Your Job: Lost and Found and Lost – Again?
According to the U.S. Bureau of Labor Statistics, more than half a million jobs were "lost" in December. I really feel for those people because, for me at least, losing something and finding something to replace it was never at an even par. I'm one of those people who, if I lose something, it stays lost. I'm sure other people are luckier than I. They have to be.
If you're one of those people who lost a job in December, or any time last year, you've no doubt been actively looking for another. But finding a new job can be tricky in this economy; there are fewer jobs available, and a lot more people - often over qualified people - anxious to fill them. If you've found a job to replace the one you've lost, you'd better thank your guardian angel.
But what scares me only slightly less than losing a job in the first place, is finding one that looks promising, only to have my hopes dashed by the dreaded "credit check." More and more employers are using credit checks as part of their hiring criteria - not just banks and insurance companies, as in the past. I admit it, my FICO score is not all it could be. Then again, whose is, these days, right? Heh heh. But I used to think that my credit report was between me and my creditors. No more. Employers justify the requirement of a credit check with the claim that your credit worthiness speaks to your integrity. I beg to differ. Affluence, or lack thereof, does not imply trustworthiness or otherwise.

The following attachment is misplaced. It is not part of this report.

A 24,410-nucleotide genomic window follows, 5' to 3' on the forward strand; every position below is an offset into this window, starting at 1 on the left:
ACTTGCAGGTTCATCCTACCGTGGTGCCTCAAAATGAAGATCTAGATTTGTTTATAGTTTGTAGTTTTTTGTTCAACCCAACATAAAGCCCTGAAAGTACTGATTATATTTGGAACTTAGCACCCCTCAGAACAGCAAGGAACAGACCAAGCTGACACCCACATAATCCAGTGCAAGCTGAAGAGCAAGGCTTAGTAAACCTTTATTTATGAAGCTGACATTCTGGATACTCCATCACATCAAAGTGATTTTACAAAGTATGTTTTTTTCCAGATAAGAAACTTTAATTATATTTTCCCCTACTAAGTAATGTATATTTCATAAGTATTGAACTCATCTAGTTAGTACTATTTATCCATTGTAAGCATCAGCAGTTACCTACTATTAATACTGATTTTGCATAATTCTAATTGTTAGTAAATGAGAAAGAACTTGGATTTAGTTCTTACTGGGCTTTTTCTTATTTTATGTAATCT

Still, employers are within their rights to request a credit check. But, you, as a potential employee, also have rights. You have the right to be notified if your potential employment is contingent upon your credit score. You also have the right to deny a potential employer permission to obtain your credit report. If you don't give a potential employer permission for them to peak, and they don't tell you that the reason you didn't get the job was because your FICO score is only in double digits, then they are violating the tenets of the Fair Credit and Reporting Act. Even so, and even if you're not job hunting, it couldn't hurt to make an effort to improve your FICO scores - pay your bills on time, pay more than the amount due, close dormant accounts - that kind of stuff all helps to push your scores up a bit.
Now, you also might be wondering about that bankruptcy you're thinking about filing. Can you be denied a job or even fired, just because you've filed bankruptcy? The answer is a vociferous NO. Bankruptcy is a difficult enough decision to make, without factoring in its affect on your employment. Fortunately, the U.S. Bankruptcy code prevents discrimination against a debtor by an employer or potential employer.
Now, you've got no more excuses for not filing bankruptcy, if you were considering it at all. For more information on bankruptcy, take a few moments to view one of our bankruptcy videos in the DebtStoppers Video Learning Center. Or arrange to speak to one of our DebtStoppers bankruptcy and debt relief attorneys and we'll show you what your options are.